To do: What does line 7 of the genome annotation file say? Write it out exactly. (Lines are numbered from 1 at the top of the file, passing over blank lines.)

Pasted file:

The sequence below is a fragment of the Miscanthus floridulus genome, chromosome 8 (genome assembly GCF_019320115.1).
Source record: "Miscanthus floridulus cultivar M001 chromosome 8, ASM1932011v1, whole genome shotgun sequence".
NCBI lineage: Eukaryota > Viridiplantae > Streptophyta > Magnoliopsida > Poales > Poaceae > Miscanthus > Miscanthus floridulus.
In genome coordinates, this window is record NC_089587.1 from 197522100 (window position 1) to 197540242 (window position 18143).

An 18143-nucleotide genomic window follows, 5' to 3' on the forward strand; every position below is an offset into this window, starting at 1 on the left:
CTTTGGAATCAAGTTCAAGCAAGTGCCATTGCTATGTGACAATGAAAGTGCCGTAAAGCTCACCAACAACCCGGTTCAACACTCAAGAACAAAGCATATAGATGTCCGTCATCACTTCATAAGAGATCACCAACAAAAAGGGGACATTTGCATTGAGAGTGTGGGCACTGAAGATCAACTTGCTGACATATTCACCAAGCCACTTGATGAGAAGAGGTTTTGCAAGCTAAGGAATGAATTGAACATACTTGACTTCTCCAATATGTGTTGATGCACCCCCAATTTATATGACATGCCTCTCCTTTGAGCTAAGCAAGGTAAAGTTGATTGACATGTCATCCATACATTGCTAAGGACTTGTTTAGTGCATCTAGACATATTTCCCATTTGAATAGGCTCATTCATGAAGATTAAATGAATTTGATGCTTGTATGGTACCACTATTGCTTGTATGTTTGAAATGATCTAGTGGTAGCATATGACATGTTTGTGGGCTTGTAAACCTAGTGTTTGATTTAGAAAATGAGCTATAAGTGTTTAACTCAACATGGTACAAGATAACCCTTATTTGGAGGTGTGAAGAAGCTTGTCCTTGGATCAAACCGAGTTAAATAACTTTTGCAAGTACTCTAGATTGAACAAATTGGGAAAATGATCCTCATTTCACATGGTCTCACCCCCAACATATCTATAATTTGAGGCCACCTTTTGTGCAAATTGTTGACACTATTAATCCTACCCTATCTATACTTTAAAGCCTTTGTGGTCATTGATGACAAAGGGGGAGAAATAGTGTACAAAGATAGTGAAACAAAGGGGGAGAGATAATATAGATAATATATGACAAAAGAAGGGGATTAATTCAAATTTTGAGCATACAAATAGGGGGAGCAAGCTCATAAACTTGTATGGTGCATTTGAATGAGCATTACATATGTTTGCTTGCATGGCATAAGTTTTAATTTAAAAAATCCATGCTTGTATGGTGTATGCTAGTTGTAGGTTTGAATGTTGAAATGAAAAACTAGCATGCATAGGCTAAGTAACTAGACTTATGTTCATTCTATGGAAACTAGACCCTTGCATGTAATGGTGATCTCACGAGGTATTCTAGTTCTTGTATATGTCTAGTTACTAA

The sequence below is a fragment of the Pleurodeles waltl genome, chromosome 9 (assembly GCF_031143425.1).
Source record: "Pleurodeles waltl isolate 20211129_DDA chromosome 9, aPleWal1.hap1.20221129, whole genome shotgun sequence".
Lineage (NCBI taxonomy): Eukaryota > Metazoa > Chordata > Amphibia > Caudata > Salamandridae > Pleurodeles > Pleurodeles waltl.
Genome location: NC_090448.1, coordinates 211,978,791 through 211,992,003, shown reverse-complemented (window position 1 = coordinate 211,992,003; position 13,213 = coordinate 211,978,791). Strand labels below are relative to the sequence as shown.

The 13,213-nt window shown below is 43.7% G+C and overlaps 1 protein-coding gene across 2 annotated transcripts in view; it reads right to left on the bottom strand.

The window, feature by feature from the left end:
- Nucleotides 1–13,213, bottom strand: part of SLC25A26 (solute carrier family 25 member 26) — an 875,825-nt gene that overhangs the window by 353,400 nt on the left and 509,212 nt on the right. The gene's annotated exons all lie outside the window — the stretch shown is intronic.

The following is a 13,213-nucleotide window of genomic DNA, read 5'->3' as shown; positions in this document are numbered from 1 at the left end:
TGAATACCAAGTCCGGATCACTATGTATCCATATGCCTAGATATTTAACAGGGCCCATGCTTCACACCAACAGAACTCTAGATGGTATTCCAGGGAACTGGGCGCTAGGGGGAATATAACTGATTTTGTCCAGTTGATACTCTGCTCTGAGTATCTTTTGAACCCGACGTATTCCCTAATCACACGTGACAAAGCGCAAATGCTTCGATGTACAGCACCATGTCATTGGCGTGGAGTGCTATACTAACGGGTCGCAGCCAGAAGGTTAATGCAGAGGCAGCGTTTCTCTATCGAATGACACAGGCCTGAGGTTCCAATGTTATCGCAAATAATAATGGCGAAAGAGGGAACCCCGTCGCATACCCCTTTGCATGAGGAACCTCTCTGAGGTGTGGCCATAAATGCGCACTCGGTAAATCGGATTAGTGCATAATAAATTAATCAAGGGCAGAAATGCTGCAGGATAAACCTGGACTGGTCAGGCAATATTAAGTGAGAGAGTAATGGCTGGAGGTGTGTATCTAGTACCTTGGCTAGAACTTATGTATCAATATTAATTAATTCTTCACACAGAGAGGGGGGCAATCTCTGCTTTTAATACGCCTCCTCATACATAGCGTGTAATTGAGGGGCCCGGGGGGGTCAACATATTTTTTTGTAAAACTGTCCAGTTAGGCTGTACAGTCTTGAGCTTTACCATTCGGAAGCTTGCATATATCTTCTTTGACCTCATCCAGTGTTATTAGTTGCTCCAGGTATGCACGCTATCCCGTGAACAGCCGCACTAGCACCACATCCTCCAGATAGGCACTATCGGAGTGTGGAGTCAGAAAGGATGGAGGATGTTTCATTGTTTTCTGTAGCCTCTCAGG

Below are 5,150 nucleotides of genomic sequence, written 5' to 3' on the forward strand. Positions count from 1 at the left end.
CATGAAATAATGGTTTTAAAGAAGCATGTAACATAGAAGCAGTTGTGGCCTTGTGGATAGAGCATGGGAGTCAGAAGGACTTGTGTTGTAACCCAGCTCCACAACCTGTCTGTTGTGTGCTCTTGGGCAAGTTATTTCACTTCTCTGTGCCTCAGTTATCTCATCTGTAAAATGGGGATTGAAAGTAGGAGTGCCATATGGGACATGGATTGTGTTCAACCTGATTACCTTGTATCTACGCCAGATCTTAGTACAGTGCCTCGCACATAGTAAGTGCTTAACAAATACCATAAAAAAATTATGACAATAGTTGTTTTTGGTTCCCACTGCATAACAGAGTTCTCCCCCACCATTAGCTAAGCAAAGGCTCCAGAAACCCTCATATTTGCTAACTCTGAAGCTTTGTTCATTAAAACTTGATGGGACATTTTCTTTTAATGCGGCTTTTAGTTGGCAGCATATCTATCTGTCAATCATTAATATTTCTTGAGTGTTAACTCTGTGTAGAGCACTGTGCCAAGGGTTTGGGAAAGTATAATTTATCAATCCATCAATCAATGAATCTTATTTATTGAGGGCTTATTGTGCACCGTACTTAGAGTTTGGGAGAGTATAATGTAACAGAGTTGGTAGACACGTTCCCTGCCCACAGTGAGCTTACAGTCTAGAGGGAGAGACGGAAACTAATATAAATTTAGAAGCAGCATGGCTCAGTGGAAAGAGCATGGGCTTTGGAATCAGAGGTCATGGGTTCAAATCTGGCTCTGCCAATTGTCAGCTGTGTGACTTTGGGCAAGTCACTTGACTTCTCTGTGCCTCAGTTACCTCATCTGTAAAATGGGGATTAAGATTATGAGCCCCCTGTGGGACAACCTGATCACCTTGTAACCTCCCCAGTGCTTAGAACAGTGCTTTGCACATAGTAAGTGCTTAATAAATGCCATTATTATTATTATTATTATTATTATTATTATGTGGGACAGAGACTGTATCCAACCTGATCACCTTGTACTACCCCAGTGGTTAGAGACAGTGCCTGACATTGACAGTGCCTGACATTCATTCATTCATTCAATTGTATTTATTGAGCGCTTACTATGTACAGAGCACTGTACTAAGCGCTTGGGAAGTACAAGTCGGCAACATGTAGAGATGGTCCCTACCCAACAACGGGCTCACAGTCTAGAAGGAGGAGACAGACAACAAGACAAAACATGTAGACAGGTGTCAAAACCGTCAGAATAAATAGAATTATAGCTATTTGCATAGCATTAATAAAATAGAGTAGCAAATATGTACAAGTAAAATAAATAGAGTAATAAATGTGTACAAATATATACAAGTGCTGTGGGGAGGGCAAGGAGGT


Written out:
The sequence below is a fragment of the Pleurodeles waltl genome, chromosome 9 (assembly GCF_031143425.1).